cuted in a text editor or generate them
via Perl, Python, or PowerShell.
3. DO create an API so the system can be remotely administered.
An API gives us the ability to do things
with your product you didn’t think
about. That’s a good thing. Sysadmins
strive to automate, and automate to
thrive. The right API lets me provision a
service automatically as part of the new
employee account creation system. The
right API lets me write a chat bot that
hangs out in a chat room to make hourly announcements of system performance. The right API lets me integrate
your product with a USB-controlled toy
missile launcher. Your other customers may be satisfied with a “beep” to
get their attention; I like my way better
4. DO have a configuration file that is an ASCII file, not a binary blob.
This way the files can be checked into a
source-code control system. When the
system is misconfigured it becomes
important to be able to “diff” against
previous versions. If the file cannot be
uploaded back into the system to recreate the same configuration, then we
can not trust that you are giving us all
the data. This prevents us from cloning configurations for mass deployment or disaster recovery. If the file
can be edited and uploaded back into
the system, then we can automate the
creation of configurations. Archives of
configuration backups make for interesting historical analysis. 1
5.DO include a clearly defined method to restore all user data, a
single user’s data, and individual items
(for example, one email message). The
method to make backups is a prerequisite, obviously, but we care primarily
about the restore procedures.
6. DO instrument the system so we can monitor more than just, “Is it
up or down?” We need to be able to de-
termine latency, capacity, and utiliza-
tion, and we must be able to collect this
data. Don’t graph it yourself. Let us col-
lect and analyze the raw data so we can
make the “pretty picture” graphs that
our nontechnical management will
understand. If you are not sure what to
instrument, imagine the system being
completely overloaded and slow: what
parameters would we need to be able to
find and fix the problem?
7.DO tell us about security issues. Announce them publicly. Put
them in an RSS feed. Tell us even if you
don’t have a fix yet; we need to manage
risk. Your public relations department
does not understand this, and that’s
OK. It is your job to tell them to go away.
8.DO use the built-in system log- ging mechanism (Unix syslog or
Windows Event Logs). This allows us to
leverage preexisting tools that collect,
centralize, and search the logs. Similarly, use the operating system’s built-in authentication system and standard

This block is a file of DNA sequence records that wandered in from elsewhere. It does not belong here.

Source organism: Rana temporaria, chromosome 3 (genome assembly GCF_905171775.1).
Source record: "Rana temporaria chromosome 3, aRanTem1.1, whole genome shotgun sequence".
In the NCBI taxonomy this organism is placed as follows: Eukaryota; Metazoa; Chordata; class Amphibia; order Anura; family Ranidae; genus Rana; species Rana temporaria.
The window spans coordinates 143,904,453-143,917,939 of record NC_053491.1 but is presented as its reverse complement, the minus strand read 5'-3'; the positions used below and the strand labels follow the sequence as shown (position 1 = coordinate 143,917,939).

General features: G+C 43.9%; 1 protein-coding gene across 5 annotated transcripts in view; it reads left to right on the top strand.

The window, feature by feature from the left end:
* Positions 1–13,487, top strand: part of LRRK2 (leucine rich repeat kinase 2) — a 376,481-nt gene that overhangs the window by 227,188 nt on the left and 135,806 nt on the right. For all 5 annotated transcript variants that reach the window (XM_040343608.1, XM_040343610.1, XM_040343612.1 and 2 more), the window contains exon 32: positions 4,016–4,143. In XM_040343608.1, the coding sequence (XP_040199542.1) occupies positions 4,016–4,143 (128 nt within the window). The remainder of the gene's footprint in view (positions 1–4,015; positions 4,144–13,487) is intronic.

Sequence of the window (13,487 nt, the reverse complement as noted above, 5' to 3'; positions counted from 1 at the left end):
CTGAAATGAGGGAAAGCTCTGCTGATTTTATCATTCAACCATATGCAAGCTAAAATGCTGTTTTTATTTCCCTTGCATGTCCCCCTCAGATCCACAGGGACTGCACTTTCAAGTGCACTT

9.DON’T scribble all over the disk. Put binaries in one place, configuration files in another, data someplace else. That’s it. Don’t hide a configuration file in /etc and another one
in /var. Don’t hide things in \Windows.
If possible, let me choose the path prefix at install time.
10.DO publish documentation electronically on your Web
site. It should be available, linkable, and
findable on the Web. If someone blogs
about a solution to a problem, they
should be able to link directly to the relevant documentation. Providing a PDF
is painfully counterproductive. Keep all
old versions online. The disaster recovery procedure for a five-year-old, unsupported, pathetically outdated installation might hinge on being able to find
the manual for that version on the Web.
Software is not just bits to us. It has a
complicated life cycle: procurement,
installation, use, maintenance, up-
grades, deinstallation. Often vendors
think only about the use (and some
seem to think only about the procure-
ment). Features that make software
more installable, maintainable, and
upgradable are usually afterthoughts.
To be done correctly, these things
must be part of the design from the
beginning, not bolted on later.
Error Messages: What’s the Problem?
Paul P. Maglio, Eser Kandogan
Facing the Strain
A Conversation with Phil Smoot
1. Plonka, D., Tack, A. J. An analysis of network
configuration artifacts. In Proceedings of the 23rd
Large Installation System Administration Conference
(Nov. 2009), 79–91.
Thomas A. Limoncelli is an author, speaker, and system
administrator. His books include The Practice of System
and Network Administration (Addison-Wesley) and Time
Management for System Administrators (O’Reilly). He
works at Google in New York City.
I would like to thank the members of the panel: Daniel
Boyd, Google; AEleen Frisch, Exponential Consulting
and author; Joseph Kern, Delaware Department of
Education; and David Blank-Edelman, Northeastern
University and author. I was the panel organizer and
moderator. I would also like to thank readers of my blog,
www.EverythingSysadmin.com, for contributing their
© 2011 ACM 0001-0782/11/0200 $10.00